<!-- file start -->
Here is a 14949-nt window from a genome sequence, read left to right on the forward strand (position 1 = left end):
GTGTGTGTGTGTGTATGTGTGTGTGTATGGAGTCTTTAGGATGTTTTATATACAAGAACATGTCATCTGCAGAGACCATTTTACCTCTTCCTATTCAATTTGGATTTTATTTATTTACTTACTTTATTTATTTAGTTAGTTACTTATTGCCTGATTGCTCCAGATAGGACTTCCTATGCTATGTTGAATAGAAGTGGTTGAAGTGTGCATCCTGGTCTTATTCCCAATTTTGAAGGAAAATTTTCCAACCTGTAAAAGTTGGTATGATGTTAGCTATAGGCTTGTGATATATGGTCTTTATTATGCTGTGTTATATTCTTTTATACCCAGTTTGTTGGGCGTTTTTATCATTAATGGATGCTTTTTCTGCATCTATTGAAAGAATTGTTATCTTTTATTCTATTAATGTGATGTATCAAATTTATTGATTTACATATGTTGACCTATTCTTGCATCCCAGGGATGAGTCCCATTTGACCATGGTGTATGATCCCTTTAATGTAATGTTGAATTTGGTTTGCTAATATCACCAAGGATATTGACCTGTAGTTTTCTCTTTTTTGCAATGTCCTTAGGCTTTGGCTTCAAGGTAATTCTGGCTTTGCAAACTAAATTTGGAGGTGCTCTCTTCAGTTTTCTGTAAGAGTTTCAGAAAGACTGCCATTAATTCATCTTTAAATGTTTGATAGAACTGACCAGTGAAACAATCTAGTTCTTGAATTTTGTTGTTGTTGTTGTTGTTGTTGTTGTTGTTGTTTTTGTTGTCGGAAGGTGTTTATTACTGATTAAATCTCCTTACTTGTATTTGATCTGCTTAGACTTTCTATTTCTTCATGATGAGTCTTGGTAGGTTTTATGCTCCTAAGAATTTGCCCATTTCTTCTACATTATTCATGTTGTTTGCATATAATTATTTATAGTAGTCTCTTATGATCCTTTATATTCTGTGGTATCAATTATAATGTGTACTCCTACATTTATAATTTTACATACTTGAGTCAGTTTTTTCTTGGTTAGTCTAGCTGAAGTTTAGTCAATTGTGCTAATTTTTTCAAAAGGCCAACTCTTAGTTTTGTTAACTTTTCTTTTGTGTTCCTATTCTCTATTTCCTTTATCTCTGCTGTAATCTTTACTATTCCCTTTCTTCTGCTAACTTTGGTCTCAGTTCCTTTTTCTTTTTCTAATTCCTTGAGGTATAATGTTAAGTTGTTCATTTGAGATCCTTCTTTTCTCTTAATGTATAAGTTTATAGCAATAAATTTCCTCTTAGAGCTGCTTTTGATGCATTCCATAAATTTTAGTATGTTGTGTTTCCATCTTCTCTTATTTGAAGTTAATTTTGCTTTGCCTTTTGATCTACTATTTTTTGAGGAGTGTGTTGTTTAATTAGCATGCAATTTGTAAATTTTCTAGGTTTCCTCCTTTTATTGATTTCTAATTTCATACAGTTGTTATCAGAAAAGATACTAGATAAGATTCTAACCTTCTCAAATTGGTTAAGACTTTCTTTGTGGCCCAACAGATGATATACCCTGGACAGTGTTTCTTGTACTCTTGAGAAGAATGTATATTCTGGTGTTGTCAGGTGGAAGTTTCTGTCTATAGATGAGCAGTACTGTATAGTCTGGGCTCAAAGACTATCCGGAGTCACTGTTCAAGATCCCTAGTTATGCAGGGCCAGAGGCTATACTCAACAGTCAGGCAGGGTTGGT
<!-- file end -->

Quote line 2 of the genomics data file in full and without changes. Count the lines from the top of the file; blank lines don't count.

GTGTGTGTGTGTGTATGTGTGTGTGTATGGAGTCTTTAGGATGTTTTATATACAAGAACATGTCATCTGCAGAGACCATTTTACCTCTTCCTATTCAATTTGGATTTTATTTATTTACTTACTTTATTTATTTAGTTAGTTACTTATTGCCTGATTGCTCCAGATAGGACTTCCTATGCTATGTTGAATAGAAGTGGTTGAAGTGTGCATCCTGGTCTTATTCCCAATTTTGAAGGAAAATTTTCCAACCTGTAAAAGTTGGTATGATGTTAGCTATAGGCTTGTGATATATGGTCTTTATTATGCTGTGTTATATTCTTTTATACCCAGTTTGTTGGGCGTTTTTATCATTAATGGATGCTTTTTCTGCATCTATTGAAAGAATTGTTATCTTTTATTCTATTAATGTGATGTATCAAATTTATTGATTTACATATGTTGACCTATTCTTGCATCCCAGGGATGAGTCCCATTTGACCATGGTGTATGATCCCTTTAATGTAATGTTGAATTTGGTTTGCTAATATCACCAAGGATATTGACCTGTAGTTTTCTCTTTTTTGCAATGTCCTTAGGCTTTGGCTTCAAGGTAATTCTGGCTTTGCAAACTAAATTTGGAGGTGCTCTCTTCAGTTTTCTGTAAGAGTTTCAGAAAGACTGCCATTAATTCATCTTTAAATGTTTGATAGAACTGACCAGTGAAACAATCTAGTTCTTGAATTTTGTTGTTGTTGTTGTTGTTGTTGTTGTTGTTGTTTTTGTTGTCGGAAGGTGTTTATTACTGATTAAATCTCCTTACTTGTATTTGATCTGCTTAGACTTTCTATTTCTTCATGATGAGTCTTGGTAGGTTTTATGCTCCTAAGAATTTGCCCATTTCTTCTACATTATTCATGTTGTTTGCATATAATTATTTATAGTAGTCTCTTATGATCCTTTATATTCTGTGGTATCAATTATAATGTGTACTCCTACATTTATAATTTTACATACTTGAGTCAGTTTTTTCTTGGTTAGTCTAGCTGAAGTTTAGTCAATTGTGCTAATTTTTTCAAAAGGCCAACTCTTAGTTTTGTTAACTTTTCTTTTGTGTTCCTATTCTCTATTTCCTTTATCTCTGCTGTAATCTTTACTATTCCCTTTCTTCTGCTAACTTTGGTCTCAGTTCCTTTTTCTTTTTCTAATTCCTTGAGGTATAATGTTAAGTTGTTCATTTGAGATCCTTCTTTTCTCTTAATGTATAAGTTTATAGCAATAAATTTCCTCTTAGAGCTGCTTTTGATGCATTCCATAAATTTTAGTATGTTGTGTTTCCATCTTCTCTTATTTGAAGTTAATTTTGCTTTGCCTTTTGATCTACTATTTTTTGAGGAGTGTGTTGTTTAATTAGCATGCAATTTGTAAATTTTCTAGGTTTCCTCCTTTTATTGATTTCTAATTTCATACAGTTGTTATCAGAAAAGATACTAGATAAGATTCTAACCTTCTCAAATTGGTTAAGACTTTCTTTGTGGCCCAACAGATGATATACCCTGGACAGTGTTTCTTGTACTCTTGAGAAGAATGTATATTCTGGTGTTGTCAGGTGGAAGTTTCTGTCTATAGATGAGCAGTACTGTATAGTCTGGGCTCAAAGACTATCCGGAGTCACTGTTCAAGATCCCTAGTTATGCAGGGCCAGAGGCTATACTCAACAGTCAGGCAGGGTTGGT